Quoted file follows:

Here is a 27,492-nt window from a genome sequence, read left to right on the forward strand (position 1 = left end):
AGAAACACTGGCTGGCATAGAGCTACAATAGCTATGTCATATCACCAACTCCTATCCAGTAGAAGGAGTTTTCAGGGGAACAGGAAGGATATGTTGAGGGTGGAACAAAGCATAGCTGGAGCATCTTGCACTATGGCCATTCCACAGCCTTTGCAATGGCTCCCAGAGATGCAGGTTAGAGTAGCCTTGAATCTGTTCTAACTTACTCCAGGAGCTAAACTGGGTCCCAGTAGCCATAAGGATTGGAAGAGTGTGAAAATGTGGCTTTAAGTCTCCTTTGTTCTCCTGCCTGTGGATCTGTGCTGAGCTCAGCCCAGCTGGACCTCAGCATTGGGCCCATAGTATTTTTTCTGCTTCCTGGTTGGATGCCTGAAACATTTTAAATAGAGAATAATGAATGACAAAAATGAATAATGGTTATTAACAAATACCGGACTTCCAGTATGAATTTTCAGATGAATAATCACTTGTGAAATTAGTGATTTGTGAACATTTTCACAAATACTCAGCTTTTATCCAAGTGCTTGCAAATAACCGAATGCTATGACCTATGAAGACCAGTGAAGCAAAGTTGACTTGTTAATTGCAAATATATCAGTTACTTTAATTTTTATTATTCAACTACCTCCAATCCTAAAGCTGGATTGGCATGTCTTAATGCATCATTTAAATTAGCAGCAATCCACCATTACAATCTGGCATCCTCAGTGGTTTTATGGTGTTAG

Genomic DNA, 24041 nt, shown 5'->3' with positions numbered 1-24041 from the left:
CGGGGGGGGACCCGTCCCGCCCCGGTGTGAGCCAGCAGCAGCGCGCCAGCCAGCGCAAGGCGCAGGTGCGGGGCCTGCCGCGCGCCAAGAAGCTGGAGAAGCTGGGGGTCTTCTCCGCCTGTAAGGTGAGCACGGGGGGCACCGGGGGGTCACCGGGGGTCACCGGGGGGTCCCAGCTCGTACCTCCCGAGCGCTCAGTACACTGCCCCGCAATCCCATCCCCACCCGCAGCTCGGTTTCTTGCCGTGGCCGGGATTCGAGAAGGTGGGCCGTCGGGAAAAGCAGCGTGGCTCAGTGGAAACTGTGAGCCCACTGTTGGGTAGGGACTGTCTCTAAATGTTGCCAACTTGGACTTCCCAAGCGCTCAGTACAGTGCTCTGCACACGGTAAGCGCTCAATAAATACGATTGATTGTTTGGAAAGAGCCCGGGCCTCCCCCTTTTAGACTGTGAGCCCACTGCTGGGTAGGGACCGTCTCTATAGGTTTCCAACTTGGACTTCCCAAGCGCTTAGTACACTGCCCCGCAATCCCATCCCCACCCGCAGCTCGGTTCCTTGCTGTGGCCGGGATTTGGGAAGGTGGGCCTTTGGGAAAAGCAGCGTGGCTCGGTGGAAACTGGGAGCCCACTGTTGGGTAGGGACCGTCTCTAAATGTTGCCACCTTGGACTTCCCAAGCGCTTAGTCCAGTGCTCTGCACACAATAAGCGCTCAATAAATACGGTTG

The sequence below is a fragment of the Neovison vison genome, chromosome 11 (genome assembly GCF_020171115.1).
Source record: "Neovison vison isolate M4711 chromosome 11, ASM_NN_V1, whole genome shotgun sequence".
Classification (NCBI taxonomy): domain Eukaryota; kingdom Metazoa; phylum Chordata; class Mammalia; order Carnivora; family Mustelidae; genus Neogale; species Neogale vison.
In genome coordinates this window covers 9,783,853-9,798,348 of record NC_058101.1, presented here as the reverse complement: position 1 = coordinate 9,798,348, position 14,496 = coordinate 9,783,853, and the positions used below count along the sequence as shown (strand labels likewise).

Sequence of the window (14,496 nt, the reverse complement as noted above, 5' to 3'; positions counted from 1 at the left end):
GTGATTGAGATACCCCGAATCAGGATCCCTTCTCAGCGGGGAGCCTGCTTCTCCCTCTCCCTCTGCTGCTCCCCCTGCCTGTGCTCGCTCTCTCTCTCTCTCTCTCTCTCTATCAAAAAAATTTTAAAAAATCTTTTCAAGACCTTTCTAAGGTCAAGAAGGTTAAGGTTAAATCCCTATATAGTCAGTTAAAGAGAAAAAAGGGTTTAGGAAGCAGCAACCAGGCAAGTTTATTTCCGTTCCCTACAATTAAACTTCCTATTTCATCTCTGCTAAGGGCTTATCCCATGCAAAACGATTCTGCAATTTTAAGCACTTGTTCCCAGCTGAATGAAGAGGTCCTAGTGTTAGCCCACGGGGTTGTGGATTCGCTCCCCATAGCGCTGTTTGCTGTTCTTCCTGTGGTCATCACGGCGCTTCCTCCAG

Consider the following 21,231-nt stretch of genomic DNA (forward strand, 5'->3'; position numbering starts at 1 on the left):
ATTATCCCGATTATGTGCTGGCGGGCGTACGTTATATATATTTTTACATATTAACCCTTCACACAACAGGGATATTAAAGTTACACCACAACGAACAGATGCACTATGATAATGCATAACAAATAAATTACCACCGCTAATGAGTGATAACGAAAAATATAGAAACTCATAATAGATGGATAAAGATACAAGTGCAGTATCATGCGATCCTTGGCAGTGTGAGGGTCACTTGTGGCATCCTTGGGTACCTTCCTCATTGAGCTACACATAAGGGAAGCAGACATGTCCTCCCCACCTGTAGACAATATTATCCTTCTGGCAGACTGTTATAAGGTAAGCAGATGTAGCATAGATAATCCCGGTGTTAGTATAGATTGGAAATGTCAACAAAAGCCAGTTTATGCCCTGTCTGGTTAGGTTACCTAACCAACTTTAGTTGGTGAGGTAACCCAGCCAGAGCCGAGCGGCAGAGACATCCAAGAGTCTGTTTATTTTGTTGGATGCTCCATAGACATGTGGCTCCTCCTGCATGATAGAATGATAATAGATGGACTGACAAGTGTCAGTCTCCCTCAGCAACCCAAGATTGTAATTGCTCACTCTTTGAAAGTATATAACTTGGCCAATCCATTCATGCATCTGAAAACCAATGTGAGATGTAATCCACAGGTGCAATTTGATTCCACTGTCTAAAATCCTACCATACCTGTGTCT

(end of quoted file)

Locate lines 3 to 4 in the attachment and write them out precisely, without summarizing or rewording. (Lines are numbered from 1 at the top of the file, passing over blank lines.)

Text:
Genomic DNA, 24041 nt, shown 5'->3' with positions numbered 1-24041 from the left:
CGGGGGGGGACCCGTCCCGCCCCGGTGTGAGCCAGCAGCAGCGCGCCAGCCAGCGCAAGGCGCAGGTGCGGGGCCTGCCGCGCGCCAAGAAGCTGGAGAAGCTGGGGGTCTTCTCCGCCTGTAAGGTGAGCACGGGGGGCACCGGGGGGTCACCGGGGGTCACCGGGGGGTCCCAGCTCGTACCTCCCGAGCGCTCAGTACACTGCCCCGCAATCCCATCCCCACCCGCAGCTCGGTTTCTTGCCGTGGCCGGGATTCGAGAAGGTGGGCCGTCGGGAAAAGCAGCGTGGCTCAGTGGAAACTGTGAGCCCACTGTTGGGTAGGGACTGTCTCTAAATGTTGCCAACTTGGACTTCCCAAGCGCTCAGTACAGTGCTCTGCACACGGTAAGCGCTCAATAAATACGATTGATTGTTTGGAAAGAGCCCGGGCCTCCCCCTTTTAGACTGTGAGCCCACTGCTGGGTAGGGACCGTCTCTATAGGTTTCCAACTTGGACTTCCCAAGCGCTTAGTACACTGCCCCGCAATCCCATCCCCACCCGCAGCTCGGTTCCTTGCTGTGGCCGGGATTTGGGAAGGTGGGCCTTTGGGAAAAGCAGCGTGGCTCGGTGGAAACTGGGAGCCCACTGTTGGGTAGGGACCGTCTCTAAATGTTGCCACCTTGGACTTCCCAAGCGCTTAGTCCAGTGCTCTGCACACAATAAGCGCTCAATAAATACGGTTG